Friday, July 11, 2008

graphic design in boardgames

If you dig back into this blog's archives, you'll see that one of my first posts concerned an old Avalon Hill fantasy wargame called Titan, and a clever computerized instantiation, Colossus. In the end, of course, it's more fun to play a boardgame with real human beings and it's a literal tragedy that my ancient copy of Titan has only seen a few plays over the course of its lifetime. The reasons are not surprising: it take a few hours to finish, once you're eliminated you're gone for good, etc. - that breed of Ameritrash, Risk-like gameplay is hard to pull off once you graduate from college. But it still hasn't prevented me from getting excited over a remake of Titan that is currently in the works. Valley Games is releasing a new edition of this revered classic sometime in the next month (!) and I can't wait to get my greedy hands on it.

Now, you might wonder why someone would want another copy of a boardgame that they already own. The issue here is art and design. Print magazine recently ran a story on the resurgence of boardgames in both Europe and America, and one of the themes that came through was the new emphasis on quality. Quality of gameplay, of course, but also quality of design, of artwork, of components. Modern day game designers and publishers are putting more effort into the presentation of their product, and it's paying dividends. People (like me) collect boardgames now, not because they have a playroom for their 6-year-old, but because they view the game as something worthy of a little adoration.

Now, I won't deny that there are some classic games out there with excellent art and design work. For example, see this blog entry by our compatriot RL on the classic Dune boardgame from 1979. The components captured a unique style that seemed the reflect Frank Herbert's intriguing universe. But by and large, modern designers, artists, and publishers have better tools available to them and cheaper means of production. Back in the day, it was common for wargames to ship with sheets of counters and hex-maps, like this from Advanced Squad Leader (1985):

Something my older brother could love, but not a game that the average person would find immersive, intuitive, or attractive. Consider, as a comparison, this image of map and components from 2005's Conquest of the Empire (a wargame about the Roman Empire):

Colored miniatures not only give this game an attractive third dimension, but the use of shape allows players to analyze unit and army composition faster and more intuitively.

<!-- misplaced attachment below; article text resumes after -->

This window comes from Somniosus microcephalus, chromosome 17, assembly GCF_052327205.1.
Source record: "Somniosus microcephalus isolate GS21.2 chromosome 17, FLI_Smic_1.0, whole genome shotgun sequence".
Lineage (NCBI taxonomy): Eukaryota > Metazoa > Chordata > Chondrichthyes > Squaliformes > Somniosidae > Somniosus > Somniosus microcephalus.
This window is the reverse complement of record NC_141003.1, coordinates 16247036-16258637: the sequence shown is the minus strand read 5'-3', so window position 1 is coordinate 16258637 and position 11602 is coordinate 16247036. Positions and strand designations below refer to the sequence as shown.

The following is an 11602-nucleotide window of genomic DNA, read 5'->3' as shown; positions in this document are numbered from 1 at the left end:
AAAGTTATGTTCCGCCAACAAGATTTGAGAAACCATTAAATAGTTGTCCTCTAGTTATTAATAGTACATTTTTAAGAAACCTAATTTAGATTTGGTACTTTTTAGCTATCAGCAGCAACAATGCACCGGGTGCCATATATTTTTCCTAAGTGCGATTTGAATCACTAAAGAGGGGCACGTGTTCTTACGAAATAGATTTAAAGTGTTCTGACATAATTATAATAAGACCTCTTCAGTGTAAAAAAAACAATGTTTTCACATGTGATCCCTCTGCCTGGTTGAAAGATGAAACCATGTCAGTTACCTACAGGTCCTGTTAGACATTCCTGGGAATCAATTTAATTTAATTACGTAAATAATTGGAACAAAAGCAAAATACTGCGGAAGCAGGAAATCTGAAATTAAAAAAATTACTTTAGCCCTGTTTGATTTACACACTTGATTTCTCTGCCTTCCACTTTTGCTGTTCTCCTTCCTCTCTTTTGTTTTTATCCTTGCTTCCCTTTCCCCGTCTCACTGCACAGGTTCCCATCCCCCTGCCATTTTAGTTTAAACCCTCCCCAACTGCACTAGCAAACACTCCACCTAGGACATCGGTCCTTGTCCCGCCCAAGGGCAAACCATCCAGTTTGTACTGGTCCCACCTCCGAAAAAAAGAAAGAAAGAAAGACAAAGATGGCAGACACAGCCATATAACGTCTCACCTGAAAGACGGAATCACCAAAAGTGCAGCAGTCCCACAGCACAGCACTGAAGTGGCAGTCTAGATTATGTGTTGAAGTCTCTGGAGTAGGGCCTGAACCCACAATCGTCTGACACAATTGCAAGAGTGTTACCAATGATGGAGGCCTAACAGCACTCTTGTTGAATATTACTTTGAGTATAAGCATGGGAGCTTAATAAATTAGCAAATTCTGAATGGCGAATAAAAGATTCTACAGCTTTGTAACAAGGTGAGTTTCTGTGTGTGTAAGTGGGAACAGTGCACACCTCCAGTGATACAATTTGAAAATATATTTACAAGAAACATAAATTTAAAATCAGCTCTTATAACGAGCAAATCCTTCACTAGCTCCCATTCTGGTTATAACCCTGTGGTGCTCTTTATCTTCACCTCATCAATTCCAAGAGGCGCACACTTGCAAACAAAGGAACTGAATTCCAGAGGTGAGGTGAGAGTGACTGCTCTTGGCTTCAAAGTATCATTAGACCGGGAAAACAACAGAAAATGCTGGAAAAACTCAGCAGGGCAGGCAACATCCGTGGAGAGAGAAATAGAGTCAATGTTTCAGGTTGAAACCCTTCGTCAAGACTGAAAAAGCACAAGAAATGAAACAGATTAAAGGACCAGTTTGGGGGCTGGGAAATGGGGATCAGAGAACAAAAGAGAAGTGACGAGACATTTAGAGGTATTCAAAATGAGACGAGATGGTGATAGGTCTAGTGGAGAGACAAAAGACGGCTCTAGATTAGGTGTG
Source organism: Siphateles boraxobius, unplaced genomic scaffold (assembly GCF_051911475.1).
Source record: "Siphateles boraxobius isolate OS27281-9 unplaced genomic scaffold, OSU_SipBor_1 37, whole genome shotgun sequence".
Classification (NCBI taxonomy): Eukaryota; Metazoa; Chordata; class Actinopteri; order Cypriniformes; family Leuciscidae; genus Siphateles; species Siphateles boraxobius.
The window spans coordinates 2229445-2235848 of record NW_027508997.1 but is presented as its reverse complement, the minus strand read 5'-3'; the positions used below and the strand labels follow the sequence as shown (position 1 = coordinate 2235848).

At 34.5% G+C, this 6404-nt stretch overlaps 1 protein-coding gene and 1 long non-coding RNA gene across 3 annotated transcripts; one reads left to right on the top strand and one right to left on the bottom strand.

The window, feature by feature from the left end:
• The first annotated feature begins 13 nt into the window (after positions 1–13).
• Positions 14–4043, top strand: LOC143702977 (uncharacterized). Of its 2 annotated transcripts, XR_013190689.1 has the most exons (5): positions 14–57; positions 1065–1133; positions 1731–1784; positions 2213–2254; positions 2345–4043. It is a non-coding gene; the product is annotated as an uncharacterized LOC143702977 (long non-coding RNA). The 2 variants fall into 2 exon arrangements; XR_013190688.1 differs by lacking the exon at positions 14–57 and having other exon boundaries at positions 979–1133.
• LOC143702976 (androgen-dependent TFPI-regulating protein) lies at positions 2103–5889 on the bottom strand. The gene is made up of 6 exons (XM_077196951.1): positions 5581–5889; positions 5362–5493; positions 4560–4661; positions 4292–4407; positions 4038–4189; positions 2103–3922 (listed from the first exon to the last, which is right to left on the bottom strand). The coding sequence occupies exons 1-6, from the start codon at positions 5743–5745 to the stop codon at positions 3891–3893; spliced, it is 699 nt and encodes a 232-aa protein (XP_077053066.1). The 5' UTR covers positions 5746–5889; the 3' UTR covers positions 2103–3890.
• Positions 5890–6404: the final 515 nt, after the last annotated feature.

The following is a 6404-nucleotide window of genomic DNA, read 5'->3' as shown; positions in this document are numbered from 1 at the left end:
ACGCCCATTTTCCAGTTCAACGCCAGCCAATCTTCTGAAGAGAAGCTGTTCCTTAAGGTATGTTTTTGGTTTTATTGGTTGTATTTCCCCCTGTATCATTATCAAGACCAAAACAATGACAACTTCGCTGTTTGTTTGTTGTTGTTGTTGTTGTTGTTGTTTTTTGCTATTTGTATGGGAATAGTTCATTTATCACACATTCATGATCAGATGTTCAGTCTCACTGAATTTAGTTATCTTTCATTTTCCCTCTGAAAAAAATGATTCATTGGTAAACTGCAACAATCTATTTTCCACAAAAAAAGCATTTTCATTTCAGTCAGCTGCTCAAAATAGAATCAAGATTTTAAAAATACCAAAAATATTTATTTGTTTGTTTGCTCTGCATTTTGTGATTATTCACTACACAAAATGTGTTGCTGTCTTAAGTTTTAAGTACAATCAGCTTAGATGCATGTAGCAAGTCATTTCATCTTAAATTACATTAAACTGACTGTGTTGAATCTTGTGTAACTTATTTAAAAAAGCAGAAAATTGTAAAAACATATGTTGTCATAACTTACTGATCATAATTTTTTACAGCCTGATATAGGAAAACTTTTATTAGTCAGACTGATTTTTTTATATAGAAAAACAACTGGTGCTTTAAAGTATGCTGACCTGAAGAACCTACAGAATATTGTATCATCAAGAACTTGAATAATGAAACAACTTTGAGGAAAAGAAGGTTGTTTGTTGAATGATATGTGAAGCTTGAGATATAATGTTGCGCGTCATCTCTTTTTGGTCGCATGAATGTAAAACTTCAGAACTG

If you've never thought about boardgames from a graphic design standpoint before, I strong recommend reading this blog entry by designer, Mike Doyle. In it, he eloquently speaks to how good design can provide both aesthetic appeal and increased functionality (information) at the same time. The good news for me is that Doyle is leading the way on the new edition of Titan. Here's why I'm so excited. This is a pic of the Titan board from the classic 1980 edition:

Note the color pallete and layout. And here's what the new board will look like:

I love the dark contrast here, the more striking colors, and the use of a parchment effect to provide rule information. Yum. Ok, another comparison. On the left is an example of a dragon unit-counter from the original and on the right is the re-worked version. Obviously, the art is more "realistic" and computer-ish this time - but the choice of icons to express information is also more intuitive. Instead of a star to denote a flying creature, Doyle has adopted a raptor silhouette.

When two armies clash on the main board in Titan, the battle shifts to an appropriately titled "battleboard" which represents the actual terrain-hex which the armies occupy. In other words, there's a transition from strategic to tactical. On the left is an old-school battleboard, on the right the updated version. Again, note the use of the classy parchment effect, as well as the inclusion of more information (so that you don't have to flip into the rulebook when a battle begins).

So what's the point of all this, in the end? To make more money off of chumps like me? Well, yes, I suppose. But once you begin to view boardgames as playable works of art, I think your perspective shifts. Here's a quote from Doyle's blog entry:

"Art for walls serves to enhance the ambiance of a room. By the same token, the art on the game board provides an ambiance to the gameplay that very pure data will never drive. I maintain that you are more likely to spend time looking at your favorite games than the art on your walls. Thus, the game aesthetics are just as important as wall decoration aesthetics for setting a mood and ambiance. How often have we stared at the wall art for 60 minutes or two hours at a time? Now how about the game art?"

I couldn't agree more. It's just basic psychology here: people are attracted to pretty things, and will be more willing to pay attention to them for long periods of time. If I pull out a wargame to try and convince some relative non-gamers to play with me, it better look good. If all they see is piles of counters with numbers and hexes, their eyes will glaze over and they'll start wondering where my copy of Risk is (I frickin' hate Risk). But if I pull out something like War of the Ring...

or Thurn and Taxis...

or, I hope, the new edition of Titan...

... I think I'm more likely to draw out that wide-eyed little kid that each of us tends to suffocate with lawn-work, excel spreadsheets, and mind-numbing TeeVee.

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